One of the most exciting things going on in webland today, I think, is the myriad of technologies, user experiences, and computer-to-computer interactions that typically pass under the monikers of “Web 3.0” or “the semantic web.” There isn’t a lot of general agreement on what precisely these terms mean (though I think the latter is more concrete), but what many people envision as the future of the web is an online environment in which data, text, and various forms of information and media are structured in ways that are machine-readable (if not machine-interpretable), leading to all sorts of new possibilities for interoperability between websites, new forms of user-agent interaction, and generally a web experience that is less characterized by “dumb” websites.
All of this, in addition to the manifest benefts, of course probably would present new opportunities for abuse, invasive marketing techniques, and threats to users’ privacy.
A glimpse of this last concern was provided recently by a paper from some Google researchers (“Could your social networks spill your secrets?”) that details how data from two different social networking sites (e.g. LinkedIn and Myspace) could be linked together to reveal the single person behind two different public profiles, despite the profiles being relatively anonymous and not directly linked. From the NewScientist article:
That approach is dubbed “merging social graphs” by the researchers. In fact, it has already been used to identify some users of the DVD rental site Netflix, from a supposedly anonymised dataset released by the company. The identities were revealed by combining the Netflix data with user activity on movie database site IMDb.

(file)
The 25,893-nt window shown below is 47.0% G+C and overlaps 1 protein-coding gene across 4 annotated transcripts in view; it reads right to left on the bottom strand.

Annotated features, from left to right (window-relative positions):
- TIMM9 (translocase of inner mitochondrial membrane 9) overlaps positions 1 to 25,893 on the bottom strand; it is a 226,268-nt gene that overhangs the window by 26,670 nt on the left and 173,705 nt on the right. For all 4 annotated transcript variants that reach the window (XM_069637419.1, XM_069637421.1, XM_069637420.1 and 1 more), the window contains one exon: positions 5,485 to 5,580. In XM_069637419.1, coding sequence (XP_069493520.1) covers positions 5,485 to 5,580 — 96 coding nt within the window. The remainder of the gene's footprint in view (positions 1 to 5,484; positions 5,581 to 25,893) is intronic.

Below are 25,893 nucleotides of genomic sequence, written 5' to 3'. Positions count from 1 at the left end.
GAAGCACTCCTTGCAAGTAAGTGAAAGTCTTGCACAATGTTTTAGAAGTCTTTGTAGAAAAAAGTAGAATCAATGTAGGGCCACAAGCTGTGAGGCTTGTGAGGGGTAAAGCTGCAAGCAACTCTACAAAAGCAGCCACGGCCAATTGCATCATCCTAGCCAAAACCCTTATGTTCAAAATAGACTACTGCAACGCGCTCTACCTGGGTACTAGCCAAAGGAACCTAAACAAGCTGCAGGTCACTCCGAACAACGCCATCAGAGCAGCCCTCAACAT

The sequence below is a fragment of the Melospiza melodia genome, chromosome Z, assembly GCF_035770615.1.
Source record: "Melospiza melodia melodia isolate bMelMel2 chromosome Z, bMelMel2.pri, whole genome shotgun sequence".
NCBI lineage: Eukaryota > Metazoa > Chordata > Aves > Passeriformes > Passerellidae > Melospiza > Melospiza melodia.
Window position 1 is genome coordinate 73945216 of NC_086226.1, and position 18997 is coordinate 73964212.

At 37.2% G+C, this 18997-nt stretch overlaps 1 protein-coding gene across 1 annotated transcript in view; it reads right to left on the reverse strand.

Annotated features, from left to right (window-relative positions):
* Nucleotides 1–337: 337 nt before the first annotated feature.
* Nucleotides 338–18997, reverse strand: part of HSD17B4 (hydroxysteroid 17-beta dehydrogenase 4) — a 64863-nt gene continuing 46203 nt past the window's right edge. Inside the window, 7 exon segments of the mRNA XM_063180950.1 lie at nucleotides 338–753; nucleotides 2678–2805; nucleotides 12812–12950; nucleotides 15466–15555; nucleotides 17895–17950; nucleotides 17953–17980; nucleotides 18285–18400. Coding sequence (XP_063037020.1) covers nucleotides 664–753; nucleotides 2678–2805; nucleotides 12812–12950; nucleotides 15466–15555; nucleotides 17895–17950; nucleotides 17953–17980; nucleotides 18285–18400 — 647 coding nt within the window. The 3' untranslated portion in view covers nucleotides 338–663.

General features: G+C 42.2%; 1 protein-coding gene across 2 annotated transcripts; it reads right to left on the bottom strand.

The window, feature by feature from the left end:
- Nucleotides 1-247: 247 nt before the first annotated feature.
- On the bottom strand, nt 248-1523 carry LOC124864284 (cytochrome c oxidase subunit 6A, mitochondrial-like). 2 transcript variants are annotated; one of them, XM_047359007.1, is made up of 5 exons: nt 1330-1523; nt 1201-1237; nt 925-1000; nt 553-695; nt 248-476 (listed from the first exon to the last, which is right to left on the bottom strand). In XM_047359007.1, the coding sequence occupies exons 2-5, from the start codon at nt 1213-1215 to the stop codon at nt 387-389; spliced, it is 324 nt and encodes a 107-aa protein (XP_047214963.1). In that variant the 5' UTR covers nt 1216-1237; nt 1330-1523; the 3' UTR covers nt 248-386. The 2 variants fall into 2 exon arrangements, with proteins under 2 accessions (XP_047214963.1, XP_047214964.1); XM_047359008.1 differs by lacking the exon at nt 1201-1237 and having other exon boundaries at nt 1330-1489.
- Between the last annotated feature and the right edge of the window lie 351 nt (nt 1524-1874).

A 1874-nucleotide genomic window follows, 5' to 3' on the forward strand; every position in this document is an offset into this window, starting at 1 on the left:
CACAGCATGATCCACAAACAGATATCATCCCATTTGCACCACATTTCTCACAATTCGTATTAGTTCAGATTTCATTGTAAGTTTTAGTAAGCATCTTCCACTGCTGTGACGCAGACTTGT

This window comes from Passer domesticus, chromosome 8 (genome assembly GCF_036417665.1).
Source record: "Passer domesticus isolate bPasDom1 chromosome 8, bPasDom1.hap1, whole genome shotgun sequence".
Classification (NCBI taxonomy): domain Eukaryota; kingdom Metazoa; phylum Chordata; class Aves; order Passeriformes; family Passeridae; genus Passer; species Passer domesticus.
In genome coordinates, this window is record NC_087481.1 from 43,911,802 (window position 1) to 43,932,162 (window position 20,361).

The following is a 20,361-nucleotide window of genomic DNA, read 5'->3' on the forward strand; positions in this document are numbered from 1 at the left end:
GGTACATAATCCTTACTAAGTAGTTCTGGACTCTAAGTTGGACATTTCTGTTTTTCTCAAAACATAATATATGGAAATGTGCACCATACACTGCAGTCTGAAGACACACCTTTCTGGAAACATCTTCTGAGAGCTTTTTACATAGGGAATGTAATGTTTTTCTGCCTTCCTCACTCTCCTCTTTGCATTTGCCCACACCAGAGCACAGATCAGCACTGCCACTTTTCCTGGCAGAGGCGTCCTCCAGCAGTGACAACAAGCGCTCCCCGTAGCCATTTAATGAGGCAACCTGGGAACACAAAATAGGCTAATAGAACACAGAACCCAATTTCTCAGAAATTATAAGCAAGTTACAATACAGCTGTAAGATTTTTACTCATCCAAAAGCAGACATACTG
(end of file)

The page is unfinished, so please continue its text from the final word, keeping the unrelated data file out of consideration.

December 2009: As an addendum to this article, I direct your attention to “project gaydar”.
Kevin Kelly on the future of the web, which he sees basically in terms of a movement towards the semantic web, or a web of linked data.
Kelly unfortunatley comes across a bit naive, as he discusses our inevitable dependance upon, and surrendering to, the envisioned “web 10.0” without any critical hesitation or indication of cause for concern.
I have a lot of catch-up listening to do with regards to The Long Now Foundation‘s excellent Seminars About Long-term Thinking (SALT) lecture and podcast series. I’m a charter member of the Foundation, which gets you a sweet membership card and access to video of their lectures, among other less tangible things like knowing you’re helping inject some much-needed awareness of long-term thinking and planning into public discourse.
One of the lectures I’m particularly looking forward to downloading is the recent Daemon: Bot-Mediated Reality by Daniel Suarez, which I think has particular relevance given the recent and rather large f-up in which Google’s news crawler inadvertently “evaporated $1.14B USD”.
Unfortunately, I think that in the near future, as more and more processes are automated, we will see more such screw-ups of this scale. I can’t help but think that this might have been avoidable, though, if the indexing engine had been able to take advantage of semantic data rather than relying on scraping and evaluating natural language.
Let me say first that this is some amazing conceptual work. Coming up with something that is genuinely new (or, depending on your metaphysics, at least seems so) is difficult work. It is rare that something comes along in the world of desktop software in general and web browsers in particular that can be called revolutionary, but I think Aurora fits the bill. I don’t want to get all hyperbolic–Aurora isn’t going to change political systems or rid us of our oil dependency–but I think you have to give respect where it’s due, and the team at Adaptive Path have clearly done some top notch work on this project of coming up with the browser of the future.